You'd think a guy who writes scary books for a living would know a thing or two about what makes our hearts race and our palms sweat. We put the best-selling horror author of the Goosebumps and Fear Street series to the test in this Ask Me Another Challenge based on an audience poll. Did Stine know what scares our listeners more: ghosts, or being alone for the rest of your life?

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Ask Me Another
7:43 am
Thu November 21, 2013

Sympathy For The Tasmanian Devil

Mick Jagger was reportedly inspired to write The Rolling Stones' hit song "Sympathy for the Devil" after reading Mikhaíl Bulgakov's The Master and Margarita. We were inspired to re-write "Sympathy for the Devil" after watching Warner Bros.' Looney Tunes. As such, house musician Jonathan Coulton's musical clues in this game are about various Looney Tunes characters, from Tweety to Elmer Fudd.

Ask Me Another
7:43 am
Thu November 21, 2013

Zombie Gourmets

Originally published on Wed January 8, 2014 10:17 am

Zombies eat brains, everyone knows that. But if brains aren't available, zombies are not picky; they'll eat anything that rhymes with "brains." In this round, host Ophira Eisenberg and house musician Jonathan Coulton serve up clues to groups of nouns or names that follow this rhyming pattern. Points awarded to those who answer in a scary zombie voice.

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Ask Me Another
7:43 am
Thu November 21, 2013

Random Questions With: R.L. Stine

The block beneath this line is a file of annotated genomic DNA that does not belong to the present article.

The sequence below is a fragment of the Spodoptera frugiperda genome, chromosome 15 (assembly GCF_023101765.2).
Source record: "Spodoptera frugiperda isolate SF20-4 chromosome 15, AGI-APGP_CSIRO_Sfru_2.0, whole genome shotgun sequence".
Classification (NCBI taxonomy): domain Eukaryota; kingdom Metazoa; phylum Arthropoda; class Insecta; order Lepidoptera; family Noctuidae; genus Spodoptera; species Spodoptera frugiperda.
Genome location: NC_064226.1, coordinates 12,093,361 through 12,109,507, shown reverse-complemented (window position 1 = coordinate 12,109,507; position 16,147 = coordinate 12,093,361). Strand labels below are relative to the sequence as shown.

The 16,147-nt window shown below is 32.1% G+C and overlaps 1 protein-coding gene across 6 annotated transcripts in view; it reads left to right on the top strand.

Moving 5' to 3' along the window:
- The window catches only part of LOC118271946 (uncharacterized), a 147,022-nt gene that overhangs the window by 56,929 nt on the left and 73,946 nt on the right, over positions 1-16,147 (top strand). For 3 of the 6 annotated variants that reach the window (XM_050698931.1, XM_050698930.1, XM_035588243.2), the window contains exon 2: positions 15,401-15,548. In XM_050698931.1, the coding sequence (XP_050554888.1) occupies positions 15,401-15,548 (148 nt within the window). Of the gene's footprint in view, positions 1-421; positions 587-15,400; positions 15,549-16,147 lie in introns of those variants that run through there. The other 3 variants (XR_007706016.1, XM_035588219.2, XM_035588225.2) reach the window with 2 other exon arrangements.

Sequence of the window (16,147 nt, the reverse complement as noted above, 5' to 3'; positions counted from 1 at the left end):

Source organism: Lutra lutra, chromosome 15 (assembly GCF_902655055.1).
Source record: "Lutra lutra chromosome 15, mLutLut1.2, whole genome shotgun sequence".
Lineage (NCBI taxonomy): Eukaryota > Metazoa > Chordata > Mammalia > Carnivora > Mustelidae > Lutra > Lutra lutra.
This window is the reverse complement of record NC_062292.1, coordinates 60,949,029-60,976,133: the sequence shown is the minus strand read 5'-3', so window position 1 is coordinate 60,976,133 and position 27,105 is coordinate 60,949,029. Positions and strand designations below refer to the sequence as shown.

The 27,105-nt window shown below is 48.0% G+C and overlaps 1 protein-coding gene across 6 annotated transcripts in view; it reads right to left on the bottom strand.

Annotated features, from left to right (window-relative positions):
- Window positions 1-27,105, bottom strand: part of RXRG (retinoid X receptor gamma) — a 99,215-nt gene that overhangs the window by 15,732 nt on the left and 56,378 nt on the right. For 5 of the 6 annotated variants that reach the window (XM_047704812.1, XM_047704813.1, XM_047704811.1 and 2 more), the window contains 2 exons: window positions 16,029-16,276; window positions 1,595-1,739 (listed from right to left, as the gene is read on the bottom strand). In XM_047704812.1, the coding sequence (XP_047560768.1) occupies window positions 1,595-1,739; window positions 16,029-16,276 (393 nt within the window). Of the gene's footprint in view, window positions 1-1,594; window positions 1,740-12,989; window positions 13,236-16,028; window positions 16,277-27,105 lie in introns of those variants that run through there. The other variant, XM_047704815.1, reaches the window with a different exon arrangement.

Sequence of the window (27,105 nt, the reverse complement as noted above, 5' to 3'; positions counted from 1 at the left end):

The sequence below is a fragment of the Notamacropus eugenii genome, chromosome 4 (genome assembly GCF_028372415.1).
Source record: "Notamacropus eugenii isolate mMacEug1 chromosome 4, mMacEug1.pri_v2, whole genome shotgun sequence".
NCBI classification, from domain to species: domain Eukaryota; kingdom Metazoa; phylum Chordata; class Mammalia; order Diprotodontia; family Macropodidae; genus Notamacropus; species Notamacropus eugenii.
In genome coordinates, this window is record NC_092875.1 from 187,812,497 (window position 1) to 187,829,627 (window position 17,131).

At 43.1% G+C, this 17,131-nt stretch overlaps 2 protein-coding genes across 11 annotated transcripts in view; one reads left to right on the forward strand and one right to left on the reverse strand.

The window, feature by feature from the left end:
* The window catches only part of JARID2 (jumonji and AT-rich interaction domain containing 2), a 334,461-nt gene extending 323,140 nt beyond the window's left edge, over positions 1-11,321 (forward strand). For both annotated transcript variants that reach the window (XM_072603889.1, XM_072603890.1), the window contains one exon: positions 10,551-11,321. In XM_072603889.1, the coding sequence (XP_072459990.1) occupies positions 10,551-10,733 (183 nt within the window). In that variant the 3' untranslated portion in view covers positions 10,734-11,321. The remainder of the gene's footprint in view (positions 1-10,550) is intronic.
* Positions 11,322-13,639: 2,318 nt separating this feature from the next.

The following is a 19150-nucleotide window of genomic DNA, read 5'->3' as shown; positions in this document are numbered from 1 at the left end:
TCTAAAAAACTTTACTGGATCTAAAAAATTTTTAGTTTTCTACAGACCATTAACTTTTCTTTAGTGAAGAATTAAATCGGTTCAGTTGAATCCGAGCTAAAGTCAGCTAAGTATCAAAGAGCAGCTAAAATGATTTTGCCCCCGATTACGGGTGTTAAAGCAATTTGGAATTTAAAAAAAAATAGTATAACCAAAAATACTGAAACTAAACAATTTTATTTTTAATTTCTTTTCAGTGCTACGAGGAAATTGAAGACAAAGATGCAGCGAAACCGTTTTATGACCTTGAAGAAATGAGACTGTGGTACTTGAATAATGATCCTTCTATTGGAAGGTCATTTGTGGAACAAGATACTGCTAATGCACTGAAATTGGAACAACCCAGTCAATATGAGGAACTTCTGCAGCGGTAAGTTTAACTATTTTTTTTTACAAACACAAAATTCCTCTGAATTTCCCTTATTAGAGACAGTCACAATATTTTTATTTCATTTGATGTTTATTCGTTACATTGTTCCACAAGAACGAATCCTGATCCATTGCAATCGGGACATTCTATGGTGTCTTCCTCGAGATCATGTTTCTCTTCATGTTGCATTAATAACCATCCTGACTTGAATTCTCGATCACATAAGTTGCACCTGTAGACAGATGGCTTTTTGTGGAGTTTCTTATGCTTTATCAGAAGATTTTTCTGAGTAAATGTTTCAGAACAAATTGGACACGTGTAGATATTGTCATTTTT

R.L. Stine: This man wants to terrify your children.
Lam Thuy Vo NPR

Originally published on Thu November 21, 2013 10:13 am

If you're a person of a certain age, R.L. Stine probably scared or delighted you with his Goosebumps and Fear Street series. (And you'll be happy to hear Stine recently announced a Fear Street reboot.) But the man who declares "terrify[ing] kids" as his job description actually started out as a humor writer — and his "jovial" nature remains intact.

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Ask Me Another
7:43 am
Thu November 21, 2013

Hurtful Words

Originally published on Wed January 8, 2014 10:10 am

They say that love is the universal language, but they're wrong — it's pain. In this game, house musician Jonathan Coulton will tell you how people around the world say "ouch," and you have to name the language. "Úff, this eruption by the volcano Eyjafjallajökull is making me really hot!"...you said, in Icelan-glish. (That's Icelandic + English.)

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The Two-Way
5:27 am
Thu November 21, 2013

Book News: James McBride, Surprise National Book Award Winner

National Book Awards judges lauded writer James McBride, seen in 2007, for "a voice as comic and original as any we have heard since Mark Twain."
Tiziana Fabi AFP/Getty Images

The daily lowdown on books, publishing, and the occasional author behaving badly.

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The Salt
1:22 am
Thu November 21, 2013

Organic Farmers Bash FDA Restrictions On Manure Use

TK
Dan Charles/ NPR

Originally published on Fri November 22, 2013 1:01 pm

Many organic farmers are hopping mad at the U.S. Food and Drug Administration, and their reason involves perhaps the most underappreciated part of agriculture: plant food, aka fertilizer. Specifically, the FDA, as part of its overhaul of food safety regulations, wants to limit the use of animal manure.

"We think of it as the best thing in the world," says organic farmer Jim Crawford, "and they think of it as toxic and nasty and disgusting."